It’s hard to believe that last year at this time I took a 4-day solo road trip in southwest Poland – a place we had called home for 27 months but would soon be leaving.
As an expat, we do tend to move a lot – at least more than the average person. Our life depends on where my husband’s job takes us. Since hubby had already left to start his new job in Australia, I found myself with 5 weeks to entertain myself and spend with friends.
In my opinion, late spring is the best time to visit Poland. The winter months are filled with many never-ending gray, dark days. Finally, when spring arrives, you almost want to shout Hallelujah! The Polish countryside, especially in the Dolny Sląsk (Lower Silesia) region, are filled with endless fields of brilliant yellow rzepak (canola/rapeseed), red poppies and other wild flowers. I loved being able to stop whenever I wanted on my road trip and take photos of all the beautiful flowers!
Did you know that Poland is one of the leading producers of rapeseed oil in the European Union? Other top producers included Germany, France and the U.K.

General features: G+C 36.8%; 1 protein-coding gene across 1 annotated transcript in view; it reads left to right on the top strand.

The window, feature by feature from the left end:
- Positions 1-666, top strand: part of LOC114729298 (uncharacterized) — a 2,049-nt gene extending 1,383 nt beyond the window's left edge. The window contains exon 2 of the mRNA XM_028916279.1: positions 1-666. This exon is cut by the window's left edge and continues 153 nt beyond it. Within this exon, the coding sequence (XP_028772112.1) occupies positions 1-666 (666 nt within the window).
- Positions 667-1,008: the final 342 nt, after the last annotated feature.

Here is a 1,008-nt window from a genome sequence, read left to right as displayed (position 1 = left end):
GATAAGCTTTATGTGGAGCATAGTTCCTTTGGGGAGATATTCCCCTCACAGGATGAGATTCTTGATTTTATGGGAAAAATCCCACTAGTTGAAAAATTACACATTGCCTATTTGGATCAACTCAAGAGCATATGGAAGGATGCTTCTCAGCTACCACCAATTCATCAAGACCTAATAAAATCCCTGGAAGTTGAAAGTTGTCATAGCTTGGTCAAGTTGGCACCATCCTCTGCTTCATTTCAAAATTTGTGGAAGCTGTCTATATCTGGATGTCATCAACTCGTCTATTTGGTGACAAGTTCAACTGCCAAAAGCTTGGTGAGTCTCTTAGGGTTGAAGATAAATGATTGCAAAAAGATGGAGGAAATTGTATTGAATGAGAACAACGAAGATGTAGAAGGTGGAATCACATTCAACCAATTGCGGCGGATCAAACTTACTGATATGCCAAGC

Dolny Sląsk, located in the south-western part of Poland, appealed to me basically for the sheer number of castles it contains. I love exploring and I love road trips! Win win!
|Taking selfies in front of Polish castles.|
Thank goodness my dad taught me how to drive a manual car!
|Just me and the open roads in Lower Silesia, Poland!|
As I drove through the Dolny Sląsk countryside, I found numerous abandoned great palaces that were probably once owned by wealthy Germans. In fact, I later learned on my trip that many Germans lately have been returning to this area to seek out their ancestry. That’s something I can relate to because all I really know is that my ancestry is German, but perhaps relatives once lived in the Prussia region too.
|I wonder who once lived here. This fancy house had a 2-meter tall iron fence surrounding it and the large property.|
Another reason to visit Dolny Sląsk in the springtime is to see the annual migration of the white storks. Each spring, Poland welcomes home roughly 25 percent of thenearly 325,000 white storks that breed across Europe. After wintering in Africa, the storks return to Poland, mainly in the northeast provinces, to nest and are attracted to tall trees or specially-constructed wooden poles. Fortunately, I saw several of these gigantic white storks on my road trip.
In my upcoming blog posts, I’ll talk about the Polish castles, historic churches and other sites I saw on my road trip in Dolny Sląsk. I didn’t find a lot of tourist information in English for this area, so hopefully I can provide some travel tips. Stay tuned for more travel adventures!
|Just another cute Polish village in the countryside.|
|This is what a rural firehouse looks like in southwest Poland. Love the red!|